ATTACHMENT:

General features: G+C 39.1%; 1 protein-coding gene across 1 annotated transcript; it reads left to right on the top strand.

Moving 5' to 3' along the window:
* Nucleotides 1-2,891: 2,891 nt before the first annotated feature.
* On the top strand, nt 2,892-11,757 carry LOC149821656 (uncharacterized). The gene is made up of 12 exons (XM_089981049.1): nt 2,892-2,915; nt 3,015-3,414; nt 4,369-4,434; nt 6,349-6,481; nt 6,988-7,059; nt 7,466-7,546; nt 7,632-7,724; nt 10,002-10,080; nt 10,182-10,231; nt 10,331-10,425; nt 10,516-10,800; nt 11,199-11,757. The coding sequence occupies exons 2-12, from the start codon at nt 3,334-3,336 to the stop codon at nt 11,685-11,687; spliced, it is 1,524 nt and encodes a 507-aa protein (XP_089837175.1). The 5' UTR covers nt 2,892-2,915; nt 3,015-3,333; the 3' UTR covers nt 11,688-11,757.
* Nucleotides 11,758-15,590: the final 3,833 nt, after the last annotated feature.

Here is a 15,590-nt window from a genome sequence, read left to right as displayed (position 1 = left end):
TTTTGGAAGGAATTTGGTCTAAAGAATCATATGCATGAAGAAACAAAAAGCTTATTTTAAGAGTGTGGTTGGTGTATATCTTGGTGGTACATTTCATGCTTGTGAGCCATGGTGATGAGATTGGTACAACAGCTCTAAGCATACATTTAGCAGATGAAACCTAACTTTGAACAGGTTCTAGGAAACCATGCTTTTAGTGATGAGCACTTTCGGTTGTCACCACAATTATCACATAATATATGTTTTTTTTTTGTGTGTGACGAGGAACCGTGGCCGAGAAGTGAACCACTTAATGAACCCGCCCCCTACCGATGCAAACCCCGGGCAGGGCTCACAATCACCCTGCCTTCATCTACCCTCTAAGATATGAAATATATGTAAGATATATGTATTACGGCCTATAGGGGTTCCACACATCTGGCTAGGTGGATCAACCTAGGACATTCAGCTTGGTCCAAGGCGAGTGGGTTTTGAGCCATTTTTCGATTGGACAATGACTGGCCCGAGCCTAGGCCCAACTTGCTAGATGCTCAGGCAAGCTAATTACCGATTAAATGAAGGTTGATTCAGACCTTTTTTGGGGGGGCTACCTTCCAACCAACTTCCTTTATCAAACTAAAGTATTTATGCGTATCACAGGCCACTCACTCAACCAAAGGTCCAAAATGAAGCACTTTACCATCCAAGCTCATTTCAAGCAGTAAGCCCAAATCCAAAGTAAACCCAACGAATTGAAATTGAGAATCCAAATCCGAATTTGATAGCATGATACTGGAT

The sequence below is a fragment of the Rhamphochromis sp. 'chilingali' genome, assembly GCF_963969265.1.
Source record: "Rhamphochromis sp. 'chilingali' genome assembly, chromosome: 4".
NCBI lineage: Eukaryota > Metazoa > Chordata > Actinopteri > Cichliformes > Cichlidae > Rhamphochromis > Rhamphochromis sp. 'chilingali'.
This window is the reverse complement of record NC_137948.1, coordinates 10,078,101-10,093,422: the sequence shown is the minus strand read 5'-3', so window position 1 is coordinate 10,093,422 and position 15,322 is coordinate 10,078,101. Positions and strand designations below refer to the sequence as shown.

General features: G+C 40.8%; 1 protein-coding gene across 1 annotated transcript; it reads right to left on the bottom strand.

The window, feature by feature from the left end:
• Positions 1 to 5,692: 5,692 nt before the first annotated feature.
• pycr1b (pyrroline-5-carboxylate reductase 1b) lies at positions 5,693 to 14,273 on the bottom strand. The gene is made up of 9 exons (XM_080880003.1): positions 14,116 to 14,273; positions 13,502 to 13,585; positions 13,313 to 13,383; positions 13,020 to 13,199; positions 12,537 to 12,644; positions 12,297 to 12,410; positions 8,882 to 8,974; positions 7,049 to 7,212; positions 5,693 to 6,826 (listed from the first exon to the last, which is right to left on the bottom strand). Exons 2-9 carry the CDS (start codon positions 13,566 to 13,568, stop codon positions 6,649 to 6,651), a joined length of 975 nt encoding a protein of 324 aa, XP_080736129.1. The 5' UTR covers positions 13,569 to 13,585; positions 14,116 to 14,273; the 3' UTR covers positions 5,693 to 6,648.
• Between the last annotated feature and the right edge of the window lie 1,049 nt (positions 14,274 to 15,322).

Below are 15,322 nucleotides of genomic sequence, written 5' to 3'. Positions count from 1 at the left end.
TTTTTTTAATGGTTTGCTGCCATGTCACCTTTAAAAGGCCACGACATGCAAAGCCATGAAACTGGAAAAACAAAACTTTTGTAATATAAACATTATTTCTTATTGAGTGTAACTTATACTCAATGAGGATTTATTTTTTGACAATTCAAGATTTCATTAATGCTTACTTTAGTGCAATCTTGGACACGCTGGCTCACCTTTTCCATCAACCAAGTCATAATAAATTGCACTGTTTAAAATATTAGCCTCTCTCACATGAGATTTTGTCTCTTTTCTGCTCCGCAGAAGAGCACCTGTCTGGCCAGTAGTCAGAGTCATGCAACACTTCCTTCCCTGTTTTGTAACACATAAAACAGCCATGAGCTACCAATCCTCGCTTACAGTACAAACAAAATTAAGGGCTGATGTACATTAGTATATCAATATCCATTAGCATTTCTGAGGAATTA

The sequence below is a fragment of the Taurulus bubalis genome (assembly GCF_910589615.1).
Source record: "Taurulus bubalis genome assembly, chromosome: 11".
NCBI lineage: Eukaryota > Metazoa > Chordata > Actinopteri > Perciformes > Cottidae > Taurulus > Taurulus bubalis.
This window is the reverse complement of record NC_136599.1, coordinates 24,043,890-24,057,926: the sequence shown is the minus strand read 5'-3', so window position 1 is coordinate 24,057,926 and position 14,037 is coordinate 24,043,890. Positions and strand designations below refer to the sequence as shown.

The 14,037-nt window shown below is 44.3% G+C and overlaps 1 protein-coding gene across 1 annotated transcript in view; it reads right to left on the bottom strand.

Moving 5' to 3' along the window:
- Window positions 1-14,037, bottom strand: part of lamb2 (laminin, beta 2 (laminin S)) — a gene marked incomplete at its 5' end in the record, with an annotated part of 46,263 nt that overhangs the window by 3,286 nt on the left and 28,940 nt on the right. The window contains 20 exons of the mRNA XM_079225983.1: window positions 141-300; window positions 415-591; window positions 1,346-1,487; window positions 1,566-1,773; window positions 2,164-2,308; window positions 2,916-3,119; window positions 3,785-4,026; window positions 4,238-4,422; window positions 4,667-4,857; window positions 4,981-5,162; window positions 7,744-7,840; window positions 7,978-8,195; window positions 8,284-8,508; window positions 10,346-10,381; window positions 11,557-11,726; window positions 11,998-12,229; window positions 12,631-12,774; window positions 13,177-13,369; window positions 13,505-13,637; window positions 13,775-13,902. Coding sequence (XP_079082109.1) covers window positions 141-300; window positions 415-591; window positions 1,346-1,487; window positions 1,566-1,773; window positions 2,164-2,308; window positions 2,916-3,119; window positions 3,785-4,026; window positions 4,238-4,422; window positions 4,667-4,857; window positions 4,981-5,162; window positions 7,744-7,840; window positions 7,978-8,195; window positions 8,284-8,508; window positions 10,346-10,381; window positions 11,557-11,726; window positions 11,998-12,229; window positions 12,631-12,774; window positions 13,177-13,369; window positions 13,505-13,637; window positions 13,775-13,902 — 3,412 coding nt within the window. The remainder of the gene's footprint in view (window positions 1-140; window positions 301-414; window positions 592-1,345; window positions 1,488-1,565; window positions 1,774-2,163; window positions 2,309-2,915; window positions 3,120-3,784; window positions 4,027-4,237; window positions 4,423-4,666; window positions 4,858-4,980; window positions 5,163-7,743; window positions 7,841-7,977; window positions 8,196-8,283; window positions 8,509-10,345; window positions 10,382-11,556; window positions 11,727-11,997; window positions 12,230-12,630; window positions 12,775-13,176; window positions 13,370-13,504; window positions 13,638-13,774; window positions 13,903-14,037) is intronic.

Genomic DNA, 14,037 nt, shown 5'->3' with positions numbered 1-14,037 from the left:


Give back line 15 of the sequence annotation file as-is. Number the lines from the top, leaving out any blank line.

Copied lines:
• pycr1b (pyrroline-5-carboxylate reductase 1b) lies at positions 5,693 to 14,273 on the bottom strand. The gene is made up of 9 exons (XM_080880003.1): positions 14,116 to 14,273; positions 13,502 to 13,585; positions 13,313 to 13,383; positions 13,020 to 13,199; positions 12,537 to 12,644; positions 12,297 to 12,410; positions 8,882 to 8,974; positions 7,049 to 7,212; positions 5,693 to 6,826 (listed from the first exon to the last, which is right to left on the bottom strand). Exons 2-9 carry the CDS (start codon positions 13,566 to 13,568, stop codon positions 6,649 to 6,651), a joined length of 975 nt encoding a protein of 324 aa, XP_080736129.1. The 5' UTR covers positions 13,569 to 13,585; positions 14,116 to 14,273; the 3' UTR covers positions 5,693 to 6,648.